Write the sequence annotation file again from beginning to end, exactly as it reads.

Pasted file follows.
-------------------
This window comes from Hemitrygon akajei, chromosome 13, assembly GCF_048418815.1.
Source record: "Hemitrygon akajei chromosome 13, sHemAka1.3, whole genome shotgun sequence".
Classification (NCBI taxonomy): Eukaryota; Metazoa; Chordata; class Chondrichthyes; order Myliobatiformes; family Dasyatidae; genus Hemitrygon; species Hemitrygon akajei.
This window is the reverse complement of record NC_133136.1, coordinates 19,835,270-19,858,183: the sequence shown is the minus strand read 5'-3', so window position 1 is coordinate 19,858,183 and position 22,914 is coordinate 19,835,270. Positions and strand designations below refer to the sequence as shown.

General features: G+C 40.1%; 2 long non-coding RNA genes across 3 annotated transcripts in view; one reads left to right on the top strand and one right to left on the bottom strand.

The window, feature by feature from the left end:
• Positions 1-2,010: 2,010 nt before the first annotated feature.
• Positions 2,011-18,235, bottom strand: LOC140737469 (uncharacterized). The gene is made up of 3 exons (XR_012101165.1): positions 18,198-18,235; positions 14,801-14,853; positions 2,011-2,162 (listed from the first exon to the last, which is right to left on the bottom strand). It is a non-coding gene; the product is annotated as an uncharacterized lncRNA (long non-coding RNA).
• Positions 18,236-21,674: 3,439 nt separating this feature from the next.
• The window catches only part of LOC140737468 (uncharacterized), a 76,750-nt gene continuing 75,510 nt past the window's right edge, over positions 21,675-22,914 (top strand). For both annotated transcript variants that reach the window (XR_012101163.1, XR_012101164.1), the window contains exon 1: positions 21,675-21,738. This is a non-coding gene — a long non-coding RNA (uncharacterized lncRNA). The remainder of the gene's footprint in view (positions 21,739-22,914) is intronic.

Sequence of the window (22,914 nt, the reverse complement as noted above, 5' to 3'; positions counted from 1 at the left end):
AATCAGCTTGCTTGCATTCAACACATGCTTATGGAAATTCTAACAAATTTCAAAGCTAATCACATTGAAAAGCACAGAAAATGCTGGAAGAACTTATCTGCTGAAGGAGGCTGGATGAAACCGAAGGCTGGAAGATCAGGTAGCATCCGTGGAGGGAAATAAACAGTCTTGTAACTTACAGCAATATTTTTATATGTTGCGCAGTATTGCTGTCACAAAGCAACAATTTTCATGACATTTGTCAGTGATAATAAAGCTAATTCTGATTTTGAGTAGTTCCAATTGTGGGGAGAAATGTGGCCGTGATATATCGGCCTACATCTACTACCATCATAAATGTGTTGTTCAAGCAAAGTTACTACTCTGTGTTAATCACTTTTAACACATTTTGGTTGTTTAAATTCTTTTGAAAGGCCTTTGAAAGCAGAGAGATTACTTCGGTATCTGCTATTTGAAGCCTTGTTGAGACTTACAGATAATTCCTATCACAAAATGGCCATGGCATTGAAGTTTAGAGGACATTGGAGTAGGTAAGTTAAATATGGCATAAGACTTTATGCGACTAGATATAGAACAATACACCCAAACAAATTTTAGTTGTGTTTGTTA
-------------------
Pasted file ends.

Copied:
This window comes from Hemitrygon akajei, chromosome 13, assembly GCF_048418815.1.
Source record: "Hemitrygon akajei chromosome 13, sHemAka1.3, whole genome shotgun sequence".
Classification (NCBI taxonomy): Eukaryota; Metazoa; Chordata; class Chondrichthyes; order Myliobatiformes; family Dasyatidae; genus Hemitrygon; species Hemitrygon akajei.
This window is the reverse complement of record NC_133136.1, coordinates 19,835,270-19,858,183: the sequence shown is the minus strand read 5'-3', so window position 1 is coordinate 19,858,183 and position 22,914 is coordinate 19,835,270. Positions and strand designations below refer to the sequence as shown.

General features: G+C 40.1%; 2 long non-coding RNA genes across 3 annotated transcripts in view; one reads left to right on the top strand and one right to left on the bottom strand.

The window, feature by feature from the left end:
• Positions 1-2,010: 2,010 nt before the first annotated feature.
• Positions 2,011-18,235, bottom strand: LOC140737469 (uncharacterized). The gene is made up of 3 exons (XR_012101165.1): positions 18,198-18,235; positions 14,801-14,853; positions 2,011-2,162 (listed from the first exon to the last, which is right to left on the bottom strand). It is a non-coding gene; the product is annotated as an uncharacterized lncRNA (long non-coding RNA).
• Positions 18,236-21,674: 3,439 nt separating this feature from the next.
• The window catches only part of LOC140737468 (uncharacterized), a 76,750-nt gene continuing 75,510 nt past the window's right edge, over positions 21,675-22,914 (top strand). For both annotated transcript variants that reach the window (XR_012101163.1, XR_012101164.1), the window contains exon 1: positions 21,675-21,738. This is a non-coding gene — a long non-coding RNA (uncharacterized lncRNA). The remainder of the gene's footprint in view (positions 21,739-22,914) is intronic.

Sequence of the window (22,914 nt, the reverse complement as noted above, 5' to 3'; positions counted from 1 at the left end):
AATCAGCTTGCTTGCATTCAACACATGCTTATGGAAATTCTAACAAATTTCAAAGCTAATCACATTGAAAAGCACAGAAAATGCTGGAAGAACTTATCTGCTGAAGGAGGCTGGATGAAACCGAAGGCTGGAAGATCAGGTAGCATCCGTGGAGGGAAATAAACAGTCTTGTAACTTACAGCAATATTTTTATATGTTGCGCAGTATTGCTGTCACAAAGCAACAATTTTCATGACATTTGTCAGTGATAATAAAGCTAATTCTGATTTTGAGTAGTTCCAATTGTGGGGAGAAATGTGGCCGTGATATATCGGCCTACATCTACTACCATCATAAATGTGTTGTTCAAGCAAAGTTACTACTCTGTGTTAATCACTTTTAACACATTTTGGTTGTTTAAATTCTTTTGAAAGGCCTTTGAAAGCAGAGAGATTACTTCGGTATCTGCTATTTGAAGCCTTGTTGAGACTTACAGATAATTCCTATCACAAAATGGCCATGGCATTGAAGTTTAGAGGACATTGGAGTAGGTAAGTTAAATATGGCATAAGACTTTATGCGACTAGATATAGAACAATACACCCAAACAAATTTTAGTTGTGTTTGTTA